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National fire threat level rises as Colo. officials seek more help to manage fire- prone forests

Nathanael Massey, E&E reporter
Published: Friday, June 29, 2012

The national fire preparedness level rose from 3 to 4 yesterday, signaling a heavier strain on federal resources as wildfires continued to rage throughout the Rocky Mountain region.

In Colorado, the Waldo Canyon fire on the outskirts of Colorado Springs continued to blaze out of control yesterday with firefighters able to contain 5 percent of it. Spot fires continued to burn in a northeastern subdivision of the city where fire first exploded over containment lines Tuesday night.

While firefighters and officials have been unable to assess the area directly, local estimates put the number of damaged buildings in the hundreds. Some 35,000 residents have been evacuated from the city.

To the north, the High Park fire northwest of Fort Collins held at 87,284 acres, with containment increasing from 65 to 75 percent.

An Air Force C-130 plane drops a plume of sticky fire retardant near Colorado Springs in an attempt to limit damage to homes in Waldo Canyon, Colo. Photo by Tech. Sgt. Thomas J. Doscher, courtesy of the U.S. Air Force.

Meanwhile, grass fires in Montana have spread quickly, consuming dozens of houses. Other large fires burned throughout the day in Utah, Arizona and New Mexico.

Some 1.6 million acres has been burned so far this year, federal records show. The National Interagency Fire Center (NIFC) estimates that $119 million has been spent so far battling the blazes.

A spokeswoman for the NIFC said that, because crews were constantly coming on and off shifts, it was impossible to give an exact estimate as to the number of firefighters or resources deployed at any one time. But according to NIFC records, the national preparedness level only rises to 4 when 60 percent of federal crews are deployed around the country.

According to a White House brief, President Obama spoke with Colorado Gov. John Hickenlooper (D) and Colorado Springs Mayor Steve Bach yesterday by phone, reaffirming the federal government's commitment to deploy all necessary federal resources.

A 'critical' need for aggressive management

The president is expected to visit Colorado Springs today to survey the damage.

State Sen. Gail Schwartz (D), who represents Colorado District 5 and leads the state Senate Agriculture Committee, said the fires highlighted an urgent need for more aggressive forest management that would require the revitalization of the Colorado's logging industry.

She said the state also needs federal help to inject life into a biofuels industry that could help bring market forces to bear on a huge amount of excess brush and dead trees that have accumulated for decades in Colorado's forests.

"It's critical -- it's a truly pressing issue -- that the state, the federal government and the private sector work together to strategically remove fuels and dead timber from around our communities," Schwartz said.

Since well before the current spate of fires scorched her state, Schwartz has tried to bring attention to the need to increase federal commitment to forest management. She hoped the spreading fires in her state and elsewhere would catch the attention of other lawmakers in the U.S. Capitol.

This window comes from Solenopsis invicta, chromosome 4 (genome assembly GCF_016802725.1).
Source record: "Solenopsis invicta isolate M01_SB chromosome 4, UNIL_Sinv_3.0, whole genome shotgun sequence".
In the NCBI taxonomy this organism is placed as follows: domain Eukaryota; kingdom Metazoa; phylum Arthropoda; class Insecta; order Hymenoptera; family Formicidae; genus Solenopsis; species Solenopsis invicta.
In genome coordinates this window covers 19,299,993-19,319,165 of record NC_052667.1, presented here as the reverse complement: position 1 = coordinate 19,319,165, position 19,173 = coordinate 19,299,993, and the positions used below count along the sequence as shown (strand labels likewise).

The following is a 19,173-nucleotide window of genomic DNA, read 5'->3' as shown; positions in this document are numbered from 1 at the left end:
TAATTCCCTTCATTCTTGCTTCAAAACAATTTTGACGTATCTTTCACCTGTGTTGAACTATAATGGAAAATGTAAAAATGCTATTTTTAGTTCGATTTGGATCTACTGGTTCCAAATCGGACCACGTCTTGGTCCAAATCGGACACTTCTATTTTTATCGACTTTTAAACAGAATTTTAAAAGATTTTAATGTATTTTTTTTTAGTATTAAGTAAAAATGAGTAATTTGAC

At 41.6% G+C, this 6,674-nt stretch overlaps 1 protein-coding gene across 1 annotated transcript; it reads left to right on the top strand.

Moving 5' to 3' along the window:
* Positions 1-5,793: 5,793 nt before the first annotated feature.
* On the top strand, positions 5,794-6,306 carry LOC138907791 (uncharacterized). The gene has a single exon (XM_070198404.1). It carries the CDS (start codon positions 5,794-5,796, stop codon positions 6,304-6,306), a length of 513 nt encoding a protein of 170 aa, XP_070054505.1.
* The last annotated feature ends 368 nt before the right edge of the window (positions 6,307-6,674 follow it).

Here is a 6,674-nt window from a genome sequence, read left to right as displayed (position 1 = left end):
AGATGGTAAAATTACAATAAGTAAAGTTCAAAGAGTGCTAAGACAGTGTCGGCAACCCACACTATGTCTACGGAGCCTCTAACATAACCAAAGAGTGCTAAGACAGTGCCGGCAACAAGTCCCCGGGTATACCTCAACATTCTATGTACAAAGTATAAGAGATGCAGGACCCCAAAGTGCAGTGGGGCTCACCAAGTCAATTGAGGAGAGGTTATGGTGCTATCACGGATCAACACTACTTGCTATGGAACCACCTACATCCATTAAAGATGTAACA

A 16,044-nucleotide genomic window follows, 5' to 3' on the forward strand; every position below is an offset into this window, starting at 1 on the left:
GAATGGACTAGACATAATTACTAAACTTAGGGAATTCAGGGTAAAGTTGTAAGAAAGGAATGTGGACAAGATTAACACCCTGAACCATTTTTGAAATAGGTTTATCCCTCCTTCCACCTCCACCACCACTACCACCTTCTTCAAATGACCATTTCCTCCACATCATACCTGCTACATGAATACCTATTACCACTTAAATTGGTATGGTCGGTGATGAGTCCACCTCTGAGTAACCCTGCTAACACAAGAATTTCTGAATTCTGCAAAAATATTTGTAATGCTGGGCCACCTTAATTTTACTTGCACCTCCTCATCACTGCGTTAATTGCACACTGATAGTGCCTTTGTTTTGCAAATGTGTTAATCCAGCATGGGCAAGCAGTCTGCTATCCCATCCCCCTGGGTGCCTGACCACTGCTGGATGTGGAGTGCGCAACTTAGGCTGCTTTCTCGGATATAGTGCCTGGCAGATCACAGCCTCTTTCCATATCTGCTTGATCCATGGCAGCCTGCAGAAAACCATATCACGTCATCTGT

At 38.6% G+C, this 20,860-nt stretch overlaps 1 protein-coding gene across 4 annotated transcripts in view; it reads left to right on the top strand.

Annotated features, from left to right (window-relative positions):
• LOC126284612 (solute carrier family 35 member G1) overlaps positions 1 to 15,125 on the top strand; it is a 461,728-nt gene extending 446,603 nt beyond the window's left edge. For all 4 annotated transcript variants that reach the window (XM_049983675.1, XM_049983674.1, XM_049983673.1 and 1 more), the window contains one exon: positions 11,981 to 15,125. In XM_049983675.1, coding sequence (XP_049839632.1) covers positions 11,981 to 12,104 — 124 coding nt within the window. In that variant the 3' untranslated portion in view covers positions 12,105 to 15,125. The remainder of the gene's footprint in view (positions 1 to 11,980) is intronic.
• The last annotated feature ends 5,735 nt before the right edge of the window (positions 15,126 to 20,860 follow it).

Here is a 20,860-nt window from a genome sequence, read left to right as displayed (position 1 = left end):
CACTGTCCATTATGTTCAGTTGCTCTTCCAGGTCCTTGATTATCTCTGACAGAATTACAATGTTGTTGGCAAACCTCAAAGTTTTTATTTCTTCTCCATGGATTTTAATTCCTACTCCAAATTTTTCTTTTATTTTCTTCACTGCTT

Huge stands of dead trees

Sixty years of fire suppression has allowed the ponderosa forests of the Rockies to swell in density. "There are places in this state where you have 1,000 stands of trees where there should only be 40," Schwartz said. "That significant overgrowth and lack of diversity has created a very unhealthy
environment."

The sheer biomass of those forests has strained water resources during recent periods of warmth and drought, rendering the trees ready hosts for pine beetle outbreaks and drought-induced mortality.

Populations of the mountain pine beetle (Dendroctonus ponderosae), a species of bark beetle native to Colorado, have exploded amid forests of drought-stricken trees, accelerating the die-off. Experts say rising temperatures have allowed the bugs to spread. Photo courtesy of iStockphoto.com

There is currently some 4 million acres of standing dead timber in the state, Schwartz said.

Neither continued suppression nor uncontrolled burning is an acceptable solution to the problem, she added. Only aggressive forest management -- thinning of trees and clearing of ground cover -- will return the forests to a safe level of vegetation. And for that, state and federal governments will have to re- engage the private sector, she said.

"We have a limited and nonproductive timber industry. We lack viable means for biomass energy generation. We need to put the necessary economic incentives in place to make these industries viable," she said.

Underpinning the current crisis is the realization that hot, dry conditions may be increasingly the norm, Schwartz added. "Because we are looking at these increased temperatures, all of our vegetation is at risk. Our trees have become more vulnerable. And we will need to meet these challenges with a proportional commitment of resources."


Reprinted from ClimateWire with permission from Environment & Energy Publishing, LLC. www.eenews.net. 202-628-6500

 

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Reprinted from ClimateWire with permission from Environment & Energy Publishing, LLC. www.eenews.net. 202-628-6500.


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